No matter which action it performs—holding, waving, pushing, pulling, pitching, throwing—the lady’s hands assume the attitude of orchid flowers. Facing up or bending down, under the sun or suffering the rain, and so on.   The wrist is the base and the fingers are petals. Her hands are always as beautiful as orchid flowers.

My artistic quest

Ju presented six hand gestures to illustrate his point about the language of the orchid, complete with sketches of a hand and an orchid flower. I isolated each, and aligned the corresponding hands to orchids in a row to study the petal and finger placements. Two were executed with the left hand and four with the right.

The thumb and the pinky finger usually represented the petals often shown in somewhat horizontal positions, with two of the three middle fingers reserved for the two upright central petals (you usually paint those first) and the remaining one to represent the third petal that appears at angles to the floral base.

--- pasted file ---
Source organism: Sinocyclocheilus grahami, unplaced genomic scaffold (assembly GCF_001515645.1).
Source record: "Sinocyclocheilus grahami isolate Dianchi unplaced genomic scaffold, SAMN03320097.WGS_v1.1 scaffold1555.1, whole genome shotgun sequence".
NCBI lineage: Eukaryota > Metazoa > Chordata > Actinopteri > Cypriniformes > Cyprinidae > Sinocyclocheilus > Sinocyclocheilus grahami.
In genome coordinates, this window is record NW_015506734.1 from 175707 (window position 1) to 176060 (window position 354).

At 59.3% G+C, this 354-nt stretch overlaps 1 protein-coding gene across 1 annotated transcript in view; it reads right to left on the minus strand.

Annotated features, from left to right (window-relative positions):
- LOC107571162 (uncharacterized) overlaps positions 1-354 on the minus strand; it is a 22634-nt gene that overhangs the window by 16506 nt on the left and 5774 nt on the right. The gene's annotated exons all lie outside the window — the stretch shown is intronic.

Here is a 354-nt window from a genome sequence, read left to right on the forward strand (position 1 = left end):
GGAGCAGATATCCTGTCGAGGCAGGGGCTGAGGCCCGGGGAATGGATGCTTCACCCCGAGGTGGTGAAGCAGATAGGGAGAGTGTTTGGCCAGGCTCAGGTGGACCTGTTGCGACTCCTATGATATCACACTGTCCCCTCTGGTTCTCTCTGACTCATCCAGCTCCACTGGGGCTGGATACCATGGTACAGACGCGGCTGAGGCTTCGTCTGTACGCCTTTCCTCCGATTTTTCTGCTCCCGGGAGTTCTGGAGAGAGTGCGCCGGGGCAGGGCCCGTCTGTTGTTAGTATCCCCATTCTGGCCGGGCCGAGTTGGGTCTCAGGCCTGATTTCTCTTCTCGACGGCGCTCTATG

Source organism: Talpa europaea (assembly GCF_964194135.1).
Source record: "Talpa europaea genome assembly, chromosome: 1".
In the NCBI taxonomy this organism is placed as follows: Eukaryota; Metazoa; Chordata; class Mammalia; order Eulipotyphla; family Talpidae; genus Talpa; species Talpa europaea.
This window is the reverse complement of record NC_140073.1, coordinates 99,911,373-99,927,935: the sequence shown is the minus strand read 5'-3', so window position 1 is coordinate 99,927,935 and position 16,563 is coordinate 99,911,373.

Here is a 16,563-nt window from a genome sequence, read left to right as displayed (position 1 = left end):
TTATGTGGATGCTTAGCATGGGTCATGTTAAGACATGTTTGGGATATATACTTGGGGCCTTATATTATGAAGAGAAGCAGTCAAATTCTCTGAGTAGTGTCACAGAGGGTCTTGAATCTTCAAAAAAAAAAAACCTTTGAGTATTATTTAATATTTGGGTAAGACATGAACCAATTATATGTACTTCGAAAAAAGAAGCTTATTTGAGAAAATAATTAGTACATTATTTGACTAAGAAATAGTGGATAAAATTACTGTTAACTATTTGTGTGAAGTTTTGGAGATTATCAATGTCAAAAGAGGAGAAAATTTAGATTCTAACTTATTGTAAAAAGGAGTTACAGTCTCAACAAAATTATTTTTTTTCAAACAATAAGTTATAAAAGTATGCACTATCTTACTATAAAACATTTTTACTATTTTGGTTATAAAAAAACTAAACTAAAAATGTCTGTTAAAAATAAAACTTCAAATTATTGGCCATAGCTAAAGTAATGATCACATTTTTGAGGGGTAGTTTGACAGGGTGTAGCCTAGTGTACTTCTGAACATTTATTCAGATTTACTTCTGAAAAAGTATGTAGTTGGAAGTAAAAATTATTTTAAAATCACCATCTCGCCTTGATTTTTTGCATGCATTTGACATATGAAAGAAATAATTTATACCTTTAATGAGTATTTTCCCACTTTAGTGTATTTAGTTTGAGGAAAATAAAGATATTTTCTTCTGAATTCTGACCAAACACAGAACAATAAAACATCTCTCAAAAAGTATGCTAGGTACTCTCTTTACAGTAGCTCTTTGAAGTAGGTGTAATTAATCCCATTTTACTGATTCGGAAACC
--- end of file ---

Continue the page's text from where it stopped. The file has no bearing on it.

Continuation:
Thus far, the analogy made sense.

Having recently acquired a new long, springy brush and some Japanese watercolors that mixed a pleasant orchid purple, I was in the mood for some orchid painting. As I studied Ju’s sketches I realized I was twisting and turning my fingers, so I grabbed a camera. Just as I thought, two of the gestures were not easily posed. Mei Lanfang’s talent just stepped up a couple of notches in my estimation. How did he do that?

Following are copies of Ju’s sketches, photos of my hands, and finally some brushwork efforts for each of the six hand messages.

1. Come Over:

comeoverorchid  comeover


2. You don’t

youdontorchid  youdont



3. Let me think:

letmethinkorchid  letmethink


I discovered Ju’s fingers and petals differed in their pose for this one.

4. I’m Surprised

imsurprisedorchid  imsurprised


5.  I’m Delighted

imdelightedorchid imdeligted


6. Sad

sadorchid sad


Reflections and outcomes:

  1. Checking out Ju’s orchid petal messages pushed me to explore the orchid more closely. The petal strokes are derived from bamboo leaf strokes, which I’ve been working at for several months now.
  2. I’ve got a new respect for opera, albeit Chinese opera. (Forget the music; pay attention to the hands!)
  3. Painting ‘sad’ didn’t always yield a sad-looking little orchid; sometimes it just appeared delicate, alone, waif-like.